Scottish first minister Nicola Sturgeon has revealed part of an email where the BBC seems to praise white supremacist Steve Bannon. Sturgeon received the email after she pulled out of a BBC co-hosted conference, saying it risked:
legitimising or normalising far right, racist views.
There may well be substance to such a claim. In July 2018 for example, former Donald Trump strategist Bannon told a meeting of the National Front in France that attendees should wear accusations of racism as a “badge of honour”.
In an attempt to convince Sturgeon to attend News Xchange2018, the BBC emailed her office. And Sturgeon has tweeted some of the contents:
The email the BBC sent to my office justifying Bannon’s inclusion described him as a ‘powerful and influential figure…promoting an anti-elite movement.’ This kind of language to describe views that many would describe as fascist does seem to me to run the risk of normalisation.
— Nicola Sturgeon (@NicolaSturgeon) October 20, 2018
Appeasing a white supremacist?
The BBC upheld Bannon as a “powerful and influential figure” and characterised him as “anti-elite”. But Bannon, former chairman of Breitbart News, stands accused of promoting and participating in racism. For example, Bannon’s ex-wife issued a sworn statement in 2007 accusing Bannon of antisemitic remarks. The statement, which Bannon denies, claims that the far-right figurehead had problems with sending their daughters to certain schools because of antisemitism:
the biggest problem he had with Archer is the number of Jews that attend. He said that he doesn’t like Jews and that he doesn’t like the way they raise their kids to be ‘whiny brats’ and that he didn’t want the girls going to school with Jews.
Under Bannon, the far-right media site Breitbart ran headlines such as “Political correctness protects Muslim rape culture” and documenting “black-on-black” violence.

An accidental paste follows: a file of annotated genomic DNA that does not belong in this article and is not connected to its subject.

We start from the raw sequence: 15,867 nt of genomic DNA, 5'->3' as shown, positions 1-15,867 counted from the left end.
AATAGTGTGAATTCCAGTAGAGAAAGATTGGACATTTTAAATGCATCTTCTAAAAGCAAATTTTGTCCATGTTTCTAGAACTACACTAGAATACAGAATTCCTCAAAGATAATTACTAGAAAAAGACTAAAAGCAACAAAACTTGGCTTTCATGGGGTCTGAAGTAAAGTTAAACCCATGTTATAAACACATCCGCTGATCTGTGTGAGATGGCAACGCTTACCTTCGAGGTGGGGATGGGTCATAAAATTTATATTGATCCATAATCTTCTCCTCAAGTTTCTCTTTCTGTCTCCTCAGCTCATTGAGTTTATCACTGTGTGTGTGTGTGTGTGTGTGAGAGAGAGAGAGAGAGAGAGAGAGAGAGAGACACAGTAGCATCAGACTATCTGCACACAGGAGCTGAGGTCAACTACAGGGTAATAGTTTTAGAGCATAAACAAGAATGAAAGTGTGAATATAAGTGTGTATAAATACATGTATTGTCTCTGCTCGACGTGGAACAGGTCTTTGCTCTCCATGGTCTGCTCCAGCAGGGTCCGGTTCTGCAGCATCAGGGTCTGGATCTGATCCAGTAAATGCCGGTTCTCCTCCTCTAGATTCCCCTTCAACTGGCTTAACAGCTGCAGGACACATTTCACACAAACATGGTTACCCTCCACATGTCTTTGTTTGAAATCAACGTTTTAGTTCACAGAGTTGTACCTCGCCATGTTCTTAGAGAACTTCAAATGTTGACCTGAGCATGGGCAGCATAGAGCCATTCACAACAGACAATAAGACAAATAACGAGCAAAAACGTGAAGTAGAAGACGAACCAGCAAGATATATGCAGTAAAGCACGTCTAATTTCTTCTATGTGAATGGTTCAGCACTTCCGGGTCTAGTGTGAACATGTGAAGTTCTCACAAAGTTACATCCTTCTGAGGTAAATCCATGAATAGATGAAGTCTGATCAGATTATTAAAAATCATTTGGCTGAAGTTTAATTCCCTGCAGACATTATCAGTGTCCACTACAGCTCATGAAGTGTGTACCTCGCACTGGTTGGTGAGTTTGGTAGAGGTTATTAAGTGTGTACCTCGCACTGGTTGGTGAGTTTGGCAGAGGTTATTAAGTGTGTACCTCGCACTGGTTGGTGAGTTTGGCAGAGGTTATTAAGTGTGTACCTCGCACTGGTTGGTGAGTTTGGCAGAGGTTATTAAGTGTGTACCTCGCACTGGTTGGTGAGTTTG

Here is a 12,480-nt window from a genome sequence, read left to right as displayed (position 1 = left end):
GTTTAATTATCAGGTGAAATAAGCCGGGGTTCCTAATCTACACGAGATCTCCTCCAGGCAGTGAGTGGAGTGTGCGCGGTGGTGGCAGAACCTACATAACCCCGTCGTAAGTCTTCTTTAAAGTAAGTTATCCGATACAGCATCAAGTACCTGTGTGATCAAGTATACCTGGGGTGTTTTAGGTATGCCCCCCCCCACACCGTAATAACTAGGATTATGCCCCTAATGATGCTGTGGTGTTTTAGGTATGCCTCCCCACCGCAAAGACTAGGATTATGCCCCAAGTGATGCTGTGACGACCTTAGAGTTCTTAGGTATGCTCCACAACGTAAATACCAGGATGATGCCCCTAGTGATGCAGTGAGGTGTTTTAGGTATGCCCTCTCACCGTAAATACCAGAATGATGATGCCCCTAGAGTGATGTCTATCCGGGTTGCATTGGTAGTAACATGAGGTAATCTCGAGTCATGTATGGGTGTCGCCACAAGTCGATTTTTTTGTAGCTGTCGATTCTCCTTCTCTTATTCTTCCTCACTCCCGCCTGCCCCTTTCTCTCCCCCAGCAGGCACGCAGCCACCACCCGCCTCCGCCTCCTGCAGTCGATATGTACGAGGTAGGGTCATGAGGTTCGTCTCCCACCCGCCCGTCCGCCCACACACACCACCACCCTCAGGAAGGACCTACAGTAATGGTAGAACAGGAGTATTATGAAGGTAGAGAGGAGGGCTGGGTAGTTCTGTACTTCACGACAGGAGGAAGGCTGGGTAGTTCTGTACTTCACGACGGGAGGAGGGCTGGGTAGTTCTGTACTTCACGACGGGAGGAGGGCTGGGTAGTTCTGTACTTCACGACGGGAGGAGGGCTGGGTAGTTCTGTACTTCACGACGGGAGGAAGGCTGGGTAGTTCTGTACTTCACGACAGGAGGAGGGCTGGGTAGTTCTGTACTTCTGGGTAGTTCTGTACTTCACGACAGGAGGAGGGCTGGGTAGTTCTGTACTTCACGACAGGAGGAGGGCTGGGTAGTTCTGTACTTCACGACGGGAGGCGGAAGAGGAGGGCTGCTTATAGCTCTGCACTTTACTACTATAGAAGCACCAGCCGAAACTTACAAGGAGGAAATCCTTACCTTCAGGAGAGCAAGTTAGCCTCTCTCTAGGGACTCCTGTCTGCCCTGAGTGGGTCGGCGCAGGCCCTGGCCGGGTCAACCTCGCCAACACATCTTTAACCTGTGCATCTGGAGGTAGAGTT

With such views in mind, Sturgeon accused the BBC of running the risk of “normalising fascism” through inviting Bannon onto mainstream platforms.
Sturgeon wasn’t alone
On social media, others agreed:
Strong words from the First Minister of Scotland.
The 'neutral', 'impartial', 'public interest' BBC is now veering towards normalising fascism. Just think about that. https://t.co/WUTSsyuUUI
— Media Lens (@medialens) October 20, 2018
I've been on the receiving end of Bannon and his acolytes' slanderous hatred. The fact that @BBCScotland thinks it is okay to give Bannon a platform and describe him as an influential voice is pretty damn insulting. They should know better than to mainstream hatred. pic.twitter.com/wkXmNR9AJw
— Humza Yousaf (@HumzaYousaf) October 20, 2018
I agree. And Bannon’s anti-elite movement has been shunned by every large European radical right movement – so the BBC are not just normalising his politics but promoting a myth of his ongoing political influence which doesn’t tally up with the reality https://t.co/7lH7unkEze
— Rob Ford (@robfordmancs) October 20, 2018
Novara Media editor Ash Sarkar also pulled out because of the inclusion of Bannon:
This is the first I’ve heard of this. If @NewsXchange are committed to platforming Steve Bannon, then I withdraw from participating in either of my panels at this conference.
I won’t be complicit in the normalisation of fascism amongst the chattering classes. https://t.co/WYr6EU1KTj
— Ash Sarkar (@AyoCaesar) October 19, 2018
We must surely view the BBC’s decision to platform, interview and characterise Bannon as “anti-elite” in the wider context. While harbouring the far right, our public service broadcaster routinely ignores minority voices such as Palestinian advocacy groups. Such an imbalance of reporting is especially dangerous.
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